After moving to Hong Kong in 2012, I created a video diary in secret to deal with the unbearable gendered and political violence I faced. The process of creating a video diary protected me from breaking down and opened a new opportunity for me through which to understand human dignity. Now, having a certain level of distance from these traumatic experiences, I am able to revisit this footage. Watching all worker, artist, activist, and intellectual protagonists’ images and listening to their voices in preparing for Outcry and Whisper, I at times found myself in tears, understanding the pain and strength of being Outcry and Whisper. With emotional, artistic, intellectual, and all kinds of support from director WEN Hai, animation director Trish McAdam, and my PhD advisor Prof. Sik Ying Ho, as a feminist scholar I aim to portray and interrogate various kinds of violence, healing and empowering in its many different forms through the film Outcry and Whisper.
From Animation Director Trish McAdam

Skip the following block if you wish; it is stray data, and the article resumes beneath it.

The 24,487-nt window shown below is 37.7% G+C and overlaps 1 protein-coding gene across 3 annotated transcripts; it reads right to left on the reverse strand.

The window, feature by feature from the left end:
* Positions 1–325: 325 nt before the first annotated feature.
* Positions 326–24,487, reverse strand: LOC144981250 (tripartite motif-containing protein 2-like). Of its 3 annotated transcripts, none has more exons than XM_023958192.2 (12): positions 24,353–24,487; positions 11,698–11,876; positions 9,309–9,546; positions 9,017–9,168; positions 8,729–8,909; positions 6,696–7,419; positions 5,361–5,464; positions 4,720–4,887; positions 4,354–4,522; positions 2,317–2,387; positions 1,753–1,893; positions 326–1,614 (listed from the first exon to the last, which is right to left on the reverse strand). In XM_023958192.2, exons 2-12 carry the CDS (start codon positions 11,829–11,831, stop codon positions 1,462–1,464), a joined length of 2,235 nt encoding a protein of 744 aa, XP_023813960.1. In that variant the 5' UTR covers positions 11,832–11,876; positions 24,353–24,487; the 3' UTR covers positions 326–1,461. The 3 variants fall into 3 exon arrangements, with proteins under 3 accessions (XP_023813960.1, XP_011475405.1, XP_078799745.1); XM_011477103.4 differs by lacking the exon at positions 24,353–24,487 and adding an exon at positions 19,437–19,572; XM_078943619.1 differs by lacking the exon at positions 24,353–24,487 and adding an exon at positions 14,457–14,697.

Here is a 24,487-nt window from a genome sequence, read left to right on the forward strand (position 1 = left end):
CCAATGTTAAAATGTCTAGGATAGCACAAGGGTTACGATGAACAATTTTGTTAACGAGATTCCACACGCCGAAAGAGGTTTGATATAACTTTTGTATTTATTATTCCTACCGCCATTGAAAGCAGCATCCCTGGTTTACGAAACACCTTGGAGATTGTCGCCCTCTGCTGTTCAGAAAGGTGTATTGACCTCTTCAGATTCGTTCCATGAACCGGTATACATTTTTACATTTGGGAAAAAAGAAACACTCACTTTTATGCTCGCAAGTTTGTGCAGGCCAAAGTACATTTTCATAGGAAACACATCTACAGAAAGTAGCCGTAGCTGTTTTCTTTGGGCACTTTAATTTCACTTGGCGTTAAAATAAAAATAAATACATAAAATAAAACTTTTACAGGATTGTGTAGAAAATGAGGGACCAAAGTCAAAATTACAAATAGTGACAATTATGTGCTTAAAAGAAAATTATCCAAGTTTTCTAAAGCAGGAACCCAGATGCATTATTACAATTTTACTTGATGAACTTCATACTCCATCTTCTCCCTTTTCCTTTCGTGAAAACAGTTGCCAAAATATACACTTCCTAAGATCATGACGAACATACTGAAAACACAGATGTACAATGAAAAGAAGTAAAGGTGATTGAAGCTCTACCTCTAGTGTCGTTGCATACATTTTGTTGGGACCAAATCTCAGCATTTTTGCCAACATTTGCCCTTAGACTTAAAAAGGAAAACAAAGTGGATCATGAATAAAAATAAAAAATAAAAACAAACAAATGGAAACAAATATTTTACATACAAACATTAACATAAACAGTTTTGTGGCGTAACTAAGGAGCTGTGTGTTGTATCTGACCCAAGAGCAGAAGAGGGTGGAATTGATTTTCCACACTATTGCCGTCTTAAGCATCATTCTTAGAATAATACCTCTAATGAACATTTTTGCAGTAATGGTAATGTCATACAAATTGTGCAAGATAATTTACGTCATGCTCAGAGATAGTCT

I feel lucky to have been asked to work on Outcry and Whisper with such a cross-cultural, free speaking, creative team. My animation contribution comes from an invitation to respond, as a female artist, to unedited footage of WEN Hai’s, Outcry and Whisper. This invitation arose out of a cultural dialogue between Zeng Jinyan and myself, which is on-going for more than five years. During these five years I have realized that Jinyan and myself, our cultures and experiences, have more in common than different. This is manifest in Outcry and Whisper, for me most heart felt, in my drawing and animating of a sequence of Chinese worker's faces. In the process of working on the film I feel I have gotten to know the women protagonists intimately, and found that in drawing them they ceased to be Chinese – what was important for was to catch their expression, and, in an expression you find universality, cross cultural commonality. Women, across the world have no more or no less struggle with their multiple roles; friend, lover, mother, worker, artist, boss, and more. A changing environment of new technology, the rise of feminism and globalization, all has real impacts on their domestic, social, and work relationships everywhere.